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Free social care options available to everyone

Free social care options available to everyone post image

This is part seven of a series on planning and paying for long-term social care in later life.

We’ve previously covered: 

In this final post, we cover free sources of support that can help everyone fund their care.

Long-term social care is not free at the point of delivery, unlike NHS treatment. Most social care is means tested – with complexity, arbitrariness, and under-provision shot through the system like tracer dye revealing contamination.

Very few people will get all the help they need. However there are some little-known free social care options that are universally available. 

These avenues of support typically depend on your need, not your bank balance.

They fall into three main categories:

  • NHS-funded care
  • Home adaptations and equipment
  • Non-means tested benefits 

Let’s briefly review each free social care category. I’ll also link out to useful sources of further information. 

NHS Continuing Healthcare (CHC)

NHS Continuing Healthcare can fully fund your care and accommodation – if you qualify for it. You may qualify if you require complex, ongoing care to manage severe and unpredictable illness or disability.

You won’t necessarily be made aware of CHC, even if you’re eligible. The first formal step is to ask your GP for a CHC assessment. 

However I recommend finding out more about the process first, through the Beacon social enterprise.

Why? Because qualifying for CHC is known to be difficult – so much so that NHS England fund Beacon to help guide people through it. 

CHC has been replaced in Scotland by Hospital-Based Complex Clinical Care. This scheme only covers people receiving long-term care in hospital.

NHS-funded Nursing Care (FNC) 

If you don’t qualify for CHC then the next stop is NHS-funded Nursing Care. This may cover your nursing care fees if you live in a care home that provides registered nursing care.

FNC pays a standard rate for nursing directly to your care home. The rate varies by UK nation. 

Your home should demonstrate how this money will reduce your bill. 

If you’ve had a CHC assessment then you should also get a FNC verdict. Contact your GP if this hasn’t happened. 

Nursing care in your own home is provided free of charge by community nursing services. It should be arranged by your GP if you don’t qualify for CHC. 

NHS Intermediate Care

The NHS Intermediate Care service is meant to help you recover your independence and get back to normal after a hospital stay, short illness, or fall. Intermediate Care also gives you a chance to assess your needs when you’re considering a permanent move into residential care.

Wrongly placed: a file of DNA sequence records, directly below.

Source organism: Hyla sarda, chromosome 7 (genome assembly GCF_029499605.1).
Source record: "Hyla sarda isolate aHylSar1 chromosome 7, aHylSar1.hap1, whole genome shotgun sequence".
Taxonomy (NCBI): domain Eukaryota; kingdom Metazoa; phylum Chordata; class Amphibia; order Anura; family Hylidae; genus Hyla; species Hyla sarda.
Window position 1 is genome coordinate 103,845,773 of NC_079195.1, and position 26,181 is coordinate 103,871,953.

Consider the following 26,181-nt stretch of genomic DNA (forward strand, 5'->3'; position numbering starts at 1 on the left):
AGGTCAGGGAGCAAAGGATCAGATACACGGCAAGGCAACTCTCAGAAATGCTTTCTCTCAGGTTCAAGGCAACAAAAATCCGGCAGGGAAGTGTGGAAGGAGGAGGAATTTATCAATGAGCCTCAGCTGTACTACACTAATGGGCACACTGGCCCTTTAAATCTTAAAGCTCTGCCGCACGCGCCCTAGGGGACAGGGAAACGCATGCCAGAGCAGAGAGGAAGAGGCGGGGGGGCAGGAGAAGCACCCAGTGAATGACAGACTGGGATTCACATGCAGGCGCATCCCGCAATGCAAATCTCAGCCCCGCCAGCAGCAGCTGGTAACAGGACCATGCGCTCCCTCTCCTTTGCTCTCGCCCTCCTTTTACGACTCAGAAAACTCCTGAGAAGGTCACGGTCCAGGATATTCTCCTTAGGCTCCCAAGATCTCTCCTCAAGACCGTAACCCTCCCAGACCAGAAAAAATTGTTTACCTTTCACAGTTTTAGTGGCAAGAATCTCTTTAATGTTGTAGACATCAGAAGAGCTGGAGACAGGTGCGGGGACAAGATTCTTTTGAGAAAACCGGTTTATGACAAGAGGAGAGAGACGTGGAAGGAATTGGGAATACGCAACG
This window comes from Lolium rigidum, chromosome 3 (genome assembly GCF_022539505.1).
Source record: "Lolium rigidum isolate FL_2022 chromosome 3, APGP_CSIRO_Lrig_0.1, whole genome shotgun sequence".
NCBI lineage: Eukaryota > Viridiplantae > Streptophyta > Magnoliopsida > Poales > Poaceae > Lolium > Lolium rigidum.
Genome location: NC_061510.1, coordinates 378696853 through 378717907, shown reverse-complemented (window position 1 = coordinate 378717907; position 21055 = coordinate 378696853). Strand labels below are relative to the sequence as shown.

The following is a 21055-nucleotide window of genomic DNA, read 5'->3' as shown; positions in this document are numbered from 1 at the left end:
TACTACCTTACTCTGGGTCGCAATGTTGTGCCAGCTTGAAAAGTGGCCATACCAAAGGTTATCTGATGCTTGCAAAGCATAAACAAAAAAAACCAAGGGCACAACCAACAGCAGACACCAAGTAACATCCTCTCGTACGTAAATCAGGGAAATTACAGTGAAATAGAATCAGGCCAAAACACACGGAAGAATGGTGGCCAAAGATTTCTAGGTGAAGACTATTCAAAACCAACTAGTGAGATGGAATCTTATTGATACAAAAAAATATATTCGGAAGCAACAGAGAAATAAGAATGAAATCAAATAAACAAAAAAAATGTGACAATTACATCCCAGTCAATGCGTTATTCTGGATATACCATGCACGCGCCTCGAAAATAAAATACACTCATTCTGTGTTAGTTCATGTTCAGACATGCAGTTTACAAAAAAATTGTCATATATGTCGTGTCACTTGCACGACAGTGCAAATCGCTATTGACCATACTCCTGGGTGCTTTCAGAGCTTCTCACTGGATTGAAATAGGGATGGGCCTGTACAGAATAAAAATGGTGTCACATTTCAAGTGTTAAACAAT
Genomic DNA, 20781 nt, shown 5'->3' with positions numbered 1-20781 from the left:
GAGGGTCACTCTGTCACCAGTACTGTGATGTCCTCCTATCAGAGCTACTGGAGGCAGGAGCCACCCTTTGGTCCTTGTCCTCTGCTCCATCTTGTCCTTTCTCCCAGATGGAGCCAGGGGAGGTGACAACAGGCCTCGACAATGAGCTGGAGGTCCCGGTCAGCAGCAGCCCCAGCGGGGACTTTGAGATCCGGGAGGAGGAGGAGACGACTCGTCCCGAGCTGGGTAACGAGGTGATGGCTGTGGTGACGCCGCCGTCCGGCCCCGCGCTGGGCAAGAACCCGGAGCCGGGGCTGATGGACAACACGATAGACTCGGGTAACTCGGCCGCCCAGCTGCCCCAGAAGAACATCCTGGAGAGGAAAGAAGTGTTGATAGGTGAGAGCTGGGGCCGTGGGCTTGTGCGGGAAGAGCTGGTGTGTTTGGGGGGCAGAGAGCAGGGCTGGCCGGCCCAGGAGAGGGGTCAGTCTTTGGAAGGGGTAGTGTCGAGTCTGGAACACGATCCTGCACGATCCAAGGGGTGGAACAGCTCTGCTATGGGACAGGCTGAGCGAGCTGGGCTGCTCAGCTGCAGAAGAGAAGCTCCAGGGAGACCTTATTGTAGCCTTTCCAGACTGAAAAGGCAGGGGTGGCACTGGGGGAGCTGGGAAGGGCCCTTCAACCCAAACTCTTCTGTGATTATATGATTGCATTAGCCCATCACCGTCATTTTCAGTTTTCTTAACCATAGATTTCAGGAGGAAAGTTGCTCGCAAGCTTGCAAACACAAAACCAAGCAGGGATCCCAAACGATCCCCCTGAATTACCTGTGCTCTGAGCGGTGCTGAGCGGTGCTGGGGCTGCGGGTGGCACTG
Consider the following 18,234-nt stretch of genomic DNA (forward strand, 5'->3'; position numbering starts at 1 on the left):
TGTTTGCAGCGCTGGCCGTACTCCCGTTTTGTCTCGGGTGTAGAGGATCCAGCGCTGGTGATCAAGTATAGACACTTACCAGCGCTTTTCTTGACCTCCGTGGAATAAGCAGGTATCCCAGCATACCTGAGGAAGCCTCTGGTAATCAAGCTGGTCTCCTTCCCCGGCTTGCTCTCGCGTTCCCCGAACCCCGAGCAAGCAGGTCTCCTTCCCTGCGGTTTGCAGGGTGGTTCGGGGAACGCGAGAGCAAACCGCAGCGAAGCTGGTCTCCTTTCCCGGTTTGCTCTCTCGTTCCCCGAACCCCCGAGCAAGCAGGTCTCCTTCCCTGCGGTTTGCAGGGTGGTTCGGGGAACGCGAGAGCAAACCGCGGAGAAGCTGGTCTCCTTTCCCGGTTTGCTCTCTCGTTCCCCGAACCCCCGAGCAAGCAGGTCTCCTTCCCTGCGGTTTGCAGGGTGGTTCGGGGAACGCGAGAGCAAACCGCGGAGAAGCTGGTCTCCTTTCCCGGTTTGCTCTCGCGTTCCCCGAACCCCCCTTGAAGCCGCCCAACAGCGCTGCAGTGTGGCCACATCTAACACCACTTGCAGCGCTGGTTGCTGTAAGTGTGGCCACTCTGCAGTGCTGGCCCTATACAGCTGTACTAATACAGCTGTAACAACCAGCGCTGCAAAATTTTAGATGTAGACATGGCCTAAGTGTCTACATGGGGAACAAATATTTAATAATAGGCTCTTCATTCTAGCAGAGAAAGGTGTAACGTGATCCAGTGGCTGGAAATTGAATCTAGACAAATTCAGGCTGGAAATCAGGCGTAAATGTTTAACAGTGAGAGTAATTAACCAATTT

Care is free but short-term – lasting up to six weeks. It can be provided in your own home, a care home, or community hospital. 

Hospital staff should arrange intermediate care for you before you leave. Speak to the discharge coordinator if that isn’t happening. 

If you’re discharged without a care plan then contact social services. The hospital isn’t responsible for your care once you leave. 

Speak to your GP (or local authority social services) if you need help because of a fall or illness at home. 

If you don’t make a full recovery after six weeks of intermediate care then you should receive a plan to transfer to another service. That may involve paying for long-term care yourself. 

Intermediate care is also known as re-ablement or aftercare.

Section 117 mental health after-care 

Anyone detained under Section 3 of the Mental Health Act 1983 has a right to receive free aftercare once they’re discharged from hospital.

A care package must be provided by the local authority and the NHS so long as the person requires ongoing support that is:

  • Connected to their mental health condition
  • Reduces the risk of their condition worsening

Support can include paying for care at home or in residential accommodation. An aftercare plan should be provided before you leave hospital. 

Home adaptations and equipment

Home adaptations include stair lifts, ramps, walk-in baths, grab rails, lever taps and so on. 

Essential adaptations and equipment costing less than £1,000 each are likely to be provided for free in England. The limit is £1,500 in Scotland and considered on a case-by-case basis in Northern Ireland and Wales. 

Contact your GP or local authority1 for an occupational therapy assessment or a full care needs assessment. 

Means-tested Disabled Facilities Grants are available for more expensive adaptations. The amounts and specifics vary by home nation.

For ideas on adaptations and equipment that can help maintain independence, check out these lists:

Universal benefits 

You should also look into some applicable benefits that aren’t means tested nor widely known:

Attendance Allowance 

Up to £89.60 a week is available if:

  • You’re over State Pension Age
  • Physically or mentally disabled
  • Need someone to help care for you